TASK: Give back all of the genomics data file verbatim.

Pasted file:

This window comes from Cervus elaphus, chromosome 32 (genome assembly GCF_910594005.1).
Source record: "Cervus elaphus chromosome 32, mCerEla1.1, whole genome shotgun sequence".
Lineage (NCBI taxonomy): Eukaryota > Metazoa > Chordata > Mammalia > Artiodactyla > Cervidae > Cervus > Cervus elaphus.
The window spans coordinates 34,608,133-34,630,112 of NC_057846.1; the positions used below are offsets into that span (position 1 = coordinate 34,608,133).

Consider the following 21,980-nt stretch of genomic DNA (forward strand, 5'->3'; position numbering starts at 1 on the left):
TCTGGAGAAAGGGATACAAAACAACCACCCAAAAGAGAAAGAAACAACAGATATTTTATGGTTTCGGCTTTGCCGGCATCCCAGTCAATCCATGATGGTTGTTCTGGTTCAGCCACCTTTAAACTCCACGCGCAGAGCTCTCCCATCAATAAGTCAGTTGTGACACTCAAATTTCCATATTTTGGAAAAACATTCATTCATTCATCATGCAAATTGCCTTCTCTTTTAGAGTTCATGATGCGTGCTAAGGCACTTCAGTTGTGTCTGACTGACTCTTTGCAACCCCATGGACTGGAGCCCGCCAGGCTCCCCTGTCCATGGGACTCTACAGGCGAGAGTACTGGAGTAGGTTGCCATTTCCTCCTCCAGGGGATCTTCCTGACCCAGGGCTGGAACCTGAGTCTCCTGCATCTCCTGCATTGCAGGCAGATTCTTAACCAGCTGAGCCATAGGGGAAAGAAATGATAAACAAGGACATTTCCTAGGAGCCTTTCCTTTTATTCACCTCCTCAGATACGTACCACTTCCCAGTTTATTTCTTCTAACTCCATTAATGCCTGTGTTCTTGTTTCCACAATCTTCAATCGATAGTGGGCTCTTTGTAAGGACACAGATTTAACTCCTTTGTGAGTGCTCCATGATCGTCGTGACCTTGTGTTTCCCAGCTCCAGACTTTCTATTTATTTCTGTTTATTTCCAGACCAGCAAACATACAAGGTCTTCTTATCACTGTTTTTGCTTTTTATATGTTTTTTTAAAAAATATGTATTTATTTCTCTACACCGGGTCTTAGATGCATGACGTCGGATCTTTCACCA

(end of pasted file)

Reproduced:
This window comes from Cervus elaphus, chromosome 32 (genome assembly GCF_910594005.1).
Source record: "Cervus elaphus chromosome 32, mCerEla1.1, whole genome shotgun sequence".
Lineage (NCBI taxonomy): Eukaryota > Metazoa > Chordata > Mammalia > Artiodactyla > Cervidae > Cervus > Cervus elaphus.
The window spans coordinates 34,608,133-34,630,112 of NC_057846.1; the positions used below are offsets into that span (position 1 = coordinate 34,608,133).

Consider the following 21,980-nt stretch of genomic DNA (forward strand, 5'->3'; position numbering starts at 1 on the left):
TCTGGAGAAAGGGATACAAAACAACCACCCAAAAGAGAAAGAAACAACAGATATTTTATGGTTTCGGCTTTGCCGGCATCCCAGTCAATCCATGATGGTTGTTCTGGTTCAGCCACCTTTAAACTCCACGCGCAGAGCTCTCCCATCAATAAGTCAGTTGTGACACTCAAATTTCCATATTTTGGAAAAACATTCATTCATTCATCATGCAAATTGCCTTCTCTTTTAGAGTTCATGATGCGTGCTAAGGCACTTCAGTTGTGTCTGACTGACTCTTTGCAACCCCATGGACTGGAGCCCGCCAGGCTCCCCTGTCCATGGGACTCTACAGGCGAGAGTACTGGAGTAGGTTGCCATTTCCTCCTCCAGGGGATCTTCCTGACCCAGGGCTGGAACCTGAGTCTCCTGCATCTCCTGCATTGCAGGCAGATTCTTAACCAGCTGAGCCATAGGGGAAAGAAATGATAAACAAGGACATTTCCTAGGAGCCTTTCCTTTTATTCACCTCCTCAGATACGTACCACTTCCCAGTTTATTTCTTCTAACTCCATTAATGCCTGTGTTCTTGTTTCCACAATCTTCAATCGATAGTGGGCTCTTTGTAAGGACACAGATTTAACTCCTTTGTGAGTGCTCCATGATCGTCGTGACCTTGTGTTTCCCAGCTCCAGACTTTCTATTTATTTCTGTTTATTTCCAGACCAGCAAACATACAAGGTCTTCTTATCACTGTTTTTGCTTTTTATATGTTTTTTTAAAAAATATGTATTTATTTCTCTACACCGGGTCTTAGATGCATGACGTCGGATCTTTCACCA